And I am just standing there, watching them as they play their part for the audience. This is one show I’d let them steal any day. All the time I am wondering: “Who the hell CARES?!” and feeling the first hints of heat on my head.
Then I begin talking to the lady in front of me. Or rather, she begins talking to me. Her voice is much younger then her appearance and I can trace signs of a once very attractive face under all those wrinkles. She is standing in line for her daughter who has just had an operation and is waiting in the car. She seems to want to talk. On just about everything: Her son’s unwillingness to study, her husband’s time in prison, her daughter’s failed marriage. “Delesh poreh” as some would say. No, none of it is any of my business, but somehow, I don’t mind listening. Or telling her things of my own. Then I realize who she is. Wife of a well known ex-politician, who has had some very harsh things to say about current events … and paid the price.
My brain now feels like it is boiling inside my head and I need to start transferring my weight from one leg to the other having never before stood in a line as long as this - and why? because the politicians representing me wear disoriented beards and ugly suits? Because I’m a potential terrorist and the 19 year old American shooting Iraqis isn’t?
It seems ironic that no matter who we are and what background we come from, no matter how big our uncle’s villa or how great our husband’s political record, we have to stand in these lines like prisoner’s at the Bastille or refuges seeking asylum. While many other nations don’t. When just a few decades ago we didn’t either. So 60 million people can suddenly turn terrorists overnight?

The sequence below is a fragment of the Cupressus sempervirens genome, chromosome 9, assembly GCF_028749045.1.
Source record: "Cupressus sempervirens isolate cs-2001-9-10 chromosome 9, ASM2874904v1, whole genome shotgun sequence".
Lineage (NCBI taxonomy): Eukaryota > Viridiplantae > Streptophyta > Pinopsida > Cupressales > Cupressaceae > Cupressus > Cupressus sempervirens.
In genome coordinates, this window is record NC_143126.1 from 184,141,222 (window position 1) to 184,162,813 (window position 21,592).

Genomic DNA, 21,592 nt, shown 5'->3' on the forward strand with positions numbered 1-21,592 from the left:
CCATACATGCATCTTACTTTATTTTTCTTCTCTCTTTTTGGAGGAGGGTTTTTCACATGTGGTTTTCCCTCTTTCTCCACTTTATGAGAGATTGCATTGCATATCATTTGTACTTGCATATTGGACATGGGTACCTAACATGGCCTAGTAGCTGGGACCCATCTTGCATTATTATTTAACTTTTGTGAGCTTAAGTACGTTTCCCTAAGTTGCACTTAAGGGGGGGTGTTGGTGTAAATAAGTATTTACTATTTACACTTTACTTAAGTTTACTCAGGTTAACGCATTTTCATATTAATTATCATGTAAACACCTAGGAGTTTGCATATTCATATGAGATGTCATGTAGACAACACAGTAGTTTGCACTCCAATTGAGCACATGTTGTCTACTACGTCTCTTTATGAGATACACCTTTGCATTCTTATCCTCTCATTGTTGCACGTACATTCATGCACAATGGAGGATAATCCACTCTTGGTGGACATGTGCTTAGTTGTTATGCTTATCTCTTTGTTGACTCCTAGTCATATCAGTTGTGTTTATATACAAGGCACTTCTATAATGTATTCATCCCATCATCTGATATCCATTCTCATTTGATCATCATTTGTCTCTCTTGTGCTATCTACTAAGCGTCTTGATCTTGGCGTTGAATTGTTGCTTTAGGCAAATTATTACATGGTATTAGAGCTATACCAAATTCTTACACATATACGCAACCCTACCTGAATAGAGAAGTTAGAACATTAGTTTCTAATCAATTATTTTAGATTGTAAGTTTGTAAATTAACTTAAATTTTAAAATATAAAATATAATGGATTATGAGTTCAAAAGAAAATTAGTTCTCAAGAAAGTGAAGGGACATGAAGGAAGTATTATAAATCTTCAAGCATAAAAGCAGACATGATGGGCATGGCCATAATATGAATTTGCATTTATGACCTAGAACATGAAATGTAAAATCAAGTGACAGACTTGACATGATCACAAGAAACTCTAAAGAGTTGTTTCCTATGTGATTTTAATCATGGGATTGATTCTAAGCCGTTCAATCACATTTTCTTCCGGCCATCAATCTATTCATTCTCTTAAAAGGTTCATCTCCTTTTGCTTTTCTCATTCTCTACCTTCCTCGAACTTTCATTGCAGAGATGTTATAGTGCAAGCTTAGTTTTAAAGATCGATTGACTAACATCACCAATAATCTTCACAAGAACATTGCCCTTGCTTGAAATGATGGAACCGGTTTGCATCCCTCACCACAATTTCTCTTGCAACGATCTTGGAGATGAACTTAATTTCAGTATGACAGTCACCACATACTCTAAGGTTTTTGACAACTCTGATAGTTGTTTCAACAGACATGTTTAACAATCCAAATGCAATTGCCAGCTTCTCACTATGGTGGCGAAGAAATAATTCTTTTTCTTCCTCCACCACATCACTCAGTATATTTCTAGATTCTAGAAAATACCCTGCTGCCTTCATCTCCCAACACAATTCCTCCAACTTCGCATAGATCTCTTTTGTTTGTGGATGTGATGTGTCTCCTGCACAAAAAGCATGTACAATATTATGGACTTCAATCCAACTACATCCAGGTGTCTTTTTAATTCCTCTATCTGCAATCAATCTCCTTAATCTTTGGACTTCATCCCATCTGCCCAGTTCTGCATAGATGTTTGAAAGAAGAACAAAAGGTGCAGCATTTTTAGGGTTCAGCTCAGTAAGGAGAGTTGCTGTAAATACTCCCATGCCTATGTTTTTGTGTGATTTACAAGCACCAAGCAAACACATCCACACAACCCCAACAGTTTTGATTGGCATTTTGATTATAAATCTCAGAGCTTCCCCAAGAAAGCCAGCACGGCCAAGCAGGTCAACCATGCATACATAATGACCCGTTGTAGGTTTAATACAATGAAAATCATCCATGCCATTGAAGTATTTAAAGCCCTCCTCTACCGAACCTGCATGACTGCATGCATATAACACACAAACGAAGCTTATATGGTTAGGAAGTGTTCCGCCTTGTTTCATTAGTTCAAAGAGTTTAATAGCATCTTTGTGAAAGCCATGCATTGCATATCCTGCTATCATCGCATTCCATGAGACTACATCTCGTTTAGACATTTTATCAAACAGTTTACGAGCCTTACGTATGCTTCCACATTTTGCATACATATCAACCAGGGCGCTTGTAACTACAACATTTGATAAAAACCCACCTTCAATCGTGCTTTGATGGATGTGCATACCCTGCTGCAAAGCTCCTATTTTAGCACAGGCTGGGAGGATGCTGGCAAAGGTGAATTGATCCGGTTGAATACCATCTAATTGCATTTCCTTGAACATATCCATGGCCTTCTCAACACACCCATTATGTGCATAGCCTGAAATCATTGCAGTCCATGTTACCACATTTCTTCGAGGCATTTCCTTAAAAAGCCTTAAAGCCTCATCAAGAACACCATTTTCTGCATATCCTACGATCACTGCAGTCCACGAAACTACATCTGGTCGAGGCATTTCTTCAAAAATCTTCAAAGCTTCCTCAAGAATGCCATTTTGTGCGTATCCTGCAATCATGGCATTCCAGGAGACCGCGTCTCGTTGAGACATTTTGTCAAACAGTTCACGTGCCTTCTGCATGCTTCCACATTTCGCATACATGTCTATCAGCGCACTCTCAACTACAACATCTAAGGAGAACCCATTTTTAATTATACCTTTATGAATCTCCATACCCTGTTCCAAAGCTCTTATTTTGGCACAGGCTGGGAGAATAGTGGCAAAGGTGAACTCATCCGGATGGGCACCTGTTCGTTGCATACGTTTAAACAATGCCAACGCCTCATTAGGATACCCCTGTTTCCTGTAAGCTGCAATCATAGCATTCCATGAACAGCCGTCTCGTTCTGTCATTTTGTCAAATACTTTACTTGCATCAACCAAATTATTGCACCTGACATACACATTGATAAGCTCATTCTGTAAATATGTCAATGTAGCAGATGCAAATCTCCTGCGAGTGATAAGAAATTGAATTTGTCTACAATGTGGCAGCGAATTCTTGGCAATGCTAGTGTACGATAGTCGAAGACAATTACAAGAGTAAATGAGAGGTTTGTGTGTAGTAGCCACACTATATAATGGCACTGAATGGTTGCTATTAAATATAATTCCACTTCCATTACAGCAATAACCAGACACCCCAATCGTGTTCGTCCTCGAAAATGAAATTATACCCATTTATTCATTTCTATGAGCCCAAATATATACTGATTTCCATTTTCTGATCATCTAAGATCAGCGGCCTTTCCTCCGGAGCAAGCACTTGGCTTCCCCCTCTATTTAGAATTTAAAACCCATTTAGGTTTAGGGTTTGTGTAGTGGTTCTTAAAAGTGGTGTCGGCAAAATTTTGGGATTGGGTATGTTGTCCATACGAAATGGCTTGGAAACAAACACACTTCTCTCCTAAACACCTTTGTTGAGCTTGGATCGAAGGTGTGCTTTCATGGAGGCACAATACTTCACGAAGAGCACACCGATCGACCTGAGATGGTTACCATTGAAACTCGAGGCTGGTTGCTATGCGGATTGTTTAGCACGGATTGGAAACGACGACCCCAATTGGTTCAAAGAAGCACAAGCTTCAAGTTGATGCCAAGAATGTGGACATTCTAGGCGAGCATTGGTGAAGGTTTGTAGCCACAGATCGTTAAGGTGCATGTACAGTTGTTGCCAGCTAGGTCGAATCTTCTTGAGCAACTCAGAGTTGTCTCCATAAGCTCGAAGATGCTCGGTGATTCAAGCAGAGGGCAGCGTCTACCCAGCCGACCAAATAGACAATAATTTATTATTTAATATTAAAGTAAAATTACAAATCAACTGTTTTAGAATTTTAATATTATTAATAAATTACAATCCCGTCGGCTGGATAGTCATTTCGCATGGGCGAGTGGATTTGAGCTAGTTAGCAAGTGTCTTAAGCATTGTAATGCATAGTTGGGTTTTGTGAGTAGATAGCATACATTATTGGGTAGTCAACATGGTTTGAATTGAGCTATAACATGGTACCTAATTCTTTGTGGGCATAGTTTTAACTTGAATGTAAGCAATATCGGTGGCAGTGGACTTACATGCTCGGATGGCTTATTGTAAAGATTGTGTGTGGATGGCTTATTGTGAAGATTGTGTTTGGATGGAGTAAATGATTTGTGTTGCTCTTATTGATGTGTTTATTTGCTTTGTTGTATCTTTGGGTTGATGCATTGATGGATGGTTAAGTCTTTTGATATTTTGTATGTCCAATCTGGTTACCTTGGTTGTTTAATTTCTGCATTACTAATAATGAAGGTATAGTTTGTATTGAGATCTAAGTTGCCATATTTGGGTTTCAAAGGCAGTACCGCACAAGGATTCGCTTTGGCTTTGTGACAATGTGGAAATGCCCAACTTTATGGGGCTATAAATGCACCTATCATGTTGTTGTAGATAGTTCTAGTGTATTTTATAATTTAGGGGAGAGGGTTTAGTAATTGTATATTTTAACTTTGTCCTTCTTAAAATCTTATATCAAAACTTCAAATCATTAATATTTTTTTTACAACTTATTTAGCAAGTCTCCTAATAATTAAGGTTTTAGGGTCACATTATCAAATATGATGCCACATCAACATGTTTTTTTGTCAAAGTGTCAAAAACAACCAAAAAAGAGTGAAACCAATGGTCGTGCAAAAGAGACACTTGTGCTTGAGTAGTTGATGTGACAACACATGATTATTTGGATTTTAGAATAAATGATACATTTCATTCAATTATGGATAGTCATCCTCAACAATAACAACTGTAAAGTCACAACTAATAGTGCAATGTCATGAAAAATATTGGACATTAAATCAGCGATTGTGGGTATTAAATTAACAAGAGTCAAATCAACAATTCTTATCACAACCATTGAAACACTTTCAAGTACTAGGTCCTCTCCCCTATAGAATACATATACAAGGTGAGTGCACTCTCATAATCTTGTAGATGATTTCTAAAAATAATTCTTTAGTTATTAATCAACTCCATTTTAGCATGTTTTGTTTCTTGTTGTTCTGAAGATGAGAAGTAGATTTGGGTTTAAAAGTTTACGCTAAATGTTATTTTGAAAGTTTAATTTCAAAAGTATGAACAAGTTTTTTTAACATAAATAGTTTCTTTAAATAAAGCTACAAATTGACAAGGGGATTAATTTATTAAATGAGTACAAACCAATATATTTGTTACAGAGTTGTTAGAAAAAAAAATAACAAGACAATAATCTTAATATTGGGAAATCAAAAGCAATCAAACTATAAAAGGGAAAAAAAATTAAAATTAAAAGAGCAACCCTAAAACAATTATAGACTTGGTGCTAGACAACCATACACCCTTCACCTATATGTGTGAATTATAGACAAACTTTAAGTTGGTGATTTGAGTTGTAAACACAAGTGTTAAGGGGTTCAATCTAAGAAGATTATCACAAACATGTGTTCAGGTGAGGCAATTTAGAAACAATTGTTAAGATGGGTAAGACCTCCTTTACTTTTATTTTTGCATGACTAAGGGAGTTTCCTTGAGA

No, but the whole ordeal is much more complicated than that. I’m a potential terrorist. And what can I do about it other than wait here to try and prove them otherwise?
The line is moving steadily and all along I wonder if I will make it in. Visa or no visa, I keep thinking, I just want to get my form in today!
I am getting closer, but so is the time. When I finally get to the front, it’s a half hour after 11, but the doors are still open. Right then, they finally close the doors and loudly announce a “no more applications for today”. I am dumbstruck. This can’t be! Right when it’s my turn! I go to the doorman wearing the tie, and ask him to let me in. He does not seem too sympathetic. I go on talking. He doesn’t budge. Then, without knowing why, I claim: “but I’m only one person!” Yes, he can see that. But most people are there by the dozen, with one or two people in line and the rest sitting nearby. This seems to soften him up; and I am gained admittance. Into the land of Locke, Bentham, Hooke and Sir Winston Churchill … At least into that portion of their land that is situated on Iranian soil … This should be one of the places where that notorious coup was planned just a few decades ago.
And half a century later … they are still the ones to get the last laugh.